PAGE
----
Gilles Hbert joined the Art Gallery of Alberta at a defining time for both the institution and Edmonton arts. His next step is to make sure the pride of the Prairies isn't lost on the nation.
By David Berry | December 1, 2010
Photography by Bluefish Studios; Styling by Nikolas Syhatheb, The Modest Kingdom
The Look: Hugo Boss suit from Macy’s; Versace Shirt and vintage silk monogrammed scarf by Currie from Derks Formals; Bracelet from Crowley’s Jewellers and Goldsmiths
Gilles Hbert has a fantastic sense of timing. When he took over last October as executive director of the Art Gallery of Alberta, just before the ribbon was cut on its dynamic new building, he arrived during one of the biggest surges in interest and support for the arts Edmonton has ever seen. And he’s fully aware of it.
“I knew that this was a place that was making a statement in support of the arts, which wasn’t happening anywhere else,” says Hbert, whose role at the AGA is to ensure it has a vision – and can enact it. His responsibilities range from approving exhibitions to finding financial support from public and private sources.
Hbert was born in the Manitoban francophone community of St. Boniface and raised in Vancouver. He returned to his home province in the late ’70s to study film at the University of Manitoba, then worked in Toronto for six years before going back to hone his craft in Winnipeg’s visual arts scene. He recalls it as a place of almost limitless opportunity, which let him grow from an installation and video artist to a respected curator of galleries in Winnipeg, Saskatoon and Windsor. Hbert feels that, in Edmonton, he’s in a place that’s in the process of identifying itself – a challenge he relishes. “There’s such an amazing pride of ownership here and a drive to build, support and sustain.”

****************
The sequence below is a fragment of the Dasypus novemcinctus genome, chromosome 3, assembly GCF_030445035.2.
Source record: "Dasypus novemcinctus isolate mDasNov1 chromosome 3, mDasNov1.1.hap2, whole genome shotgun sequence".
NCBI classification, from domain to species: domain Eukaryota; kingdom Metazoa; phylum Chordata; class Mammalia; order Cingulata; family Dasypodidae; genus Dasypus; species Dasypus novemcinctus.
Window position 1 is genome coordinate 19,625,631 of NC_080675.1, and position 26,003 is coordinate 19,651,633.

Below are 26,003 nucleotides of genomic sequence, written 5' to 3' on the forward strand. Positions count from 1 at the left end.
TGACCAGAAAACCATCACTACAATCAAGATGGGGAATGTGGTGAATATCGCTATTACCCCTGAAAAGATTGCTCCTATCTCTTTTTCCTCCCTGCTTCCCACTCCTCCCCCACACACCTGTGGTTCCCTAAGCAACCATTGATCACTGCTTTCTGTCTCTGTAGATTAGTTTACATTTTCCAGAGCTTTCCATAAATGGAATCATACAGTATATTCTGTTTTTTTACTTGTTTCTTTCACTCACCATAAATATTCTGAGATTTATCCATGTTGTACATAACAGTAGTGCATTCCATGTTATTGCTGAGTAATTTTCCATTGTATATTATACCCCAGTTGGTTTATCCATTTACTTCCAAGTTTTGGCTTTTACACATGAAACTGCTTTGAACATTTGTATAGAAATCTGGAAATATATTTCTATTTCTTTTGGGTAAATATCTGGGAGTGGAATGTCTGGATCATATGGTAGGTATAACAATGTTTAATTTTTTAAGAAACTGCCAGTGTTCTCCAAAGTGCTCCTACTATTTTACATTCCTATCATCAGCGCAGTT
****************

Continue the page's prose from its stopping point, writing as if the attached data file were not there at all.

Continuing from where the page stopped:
Considering you weren’t familiar with the city until recently, was there anything that surprised you?
Well, first of all, I didn’t know there was a river. I didn’t know there was so much green space. I still can’t believe how much green space there is in the city. I have to tell you, I think the perception in most of Canada is that Edmonton is like Calgary and all Alberta is like Calgary.
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Why do you think that sort of perception persists?
People from the East think that the Prairies are all flat and everyone is a farmer or that everyone comes from an agrarian background. All those kinds of myths – and I think we’re all susceptible to that kind of thinking – need to be changed.
What are your early impressions of Edmonton’s arts community?
Really, I have never seen such a level of community support in terms of individuals who take part in activities. This is my sixth Canadian city, from Saskatoon to Windsor, Toronto, Winnipeg and Vancouver. It’s fantastic. The municipal support for the arts is probably the best in Canada. It seems the AGA building is a real statement of that support.
What do you think this is saying to the community, to have this space here?
It’s huge. It allows us the capacity to present local artists – of Edmonton and Alberta – within a broad national and international perspective of both historical and contemporary artists. All of a sudden, we’re programming in ways that are drawing people to us, in a physical and symbolic sense.
What’s your favourite aspect of the building?
That it’s a meeting place; that it’s open in that way, with this grand architectural gesture at the front of the building. And the gallery spaces themselves, which are remarkable.
How much is the art gallery’s new agenda connected to this space? Could you have accomplished what you want in the old building?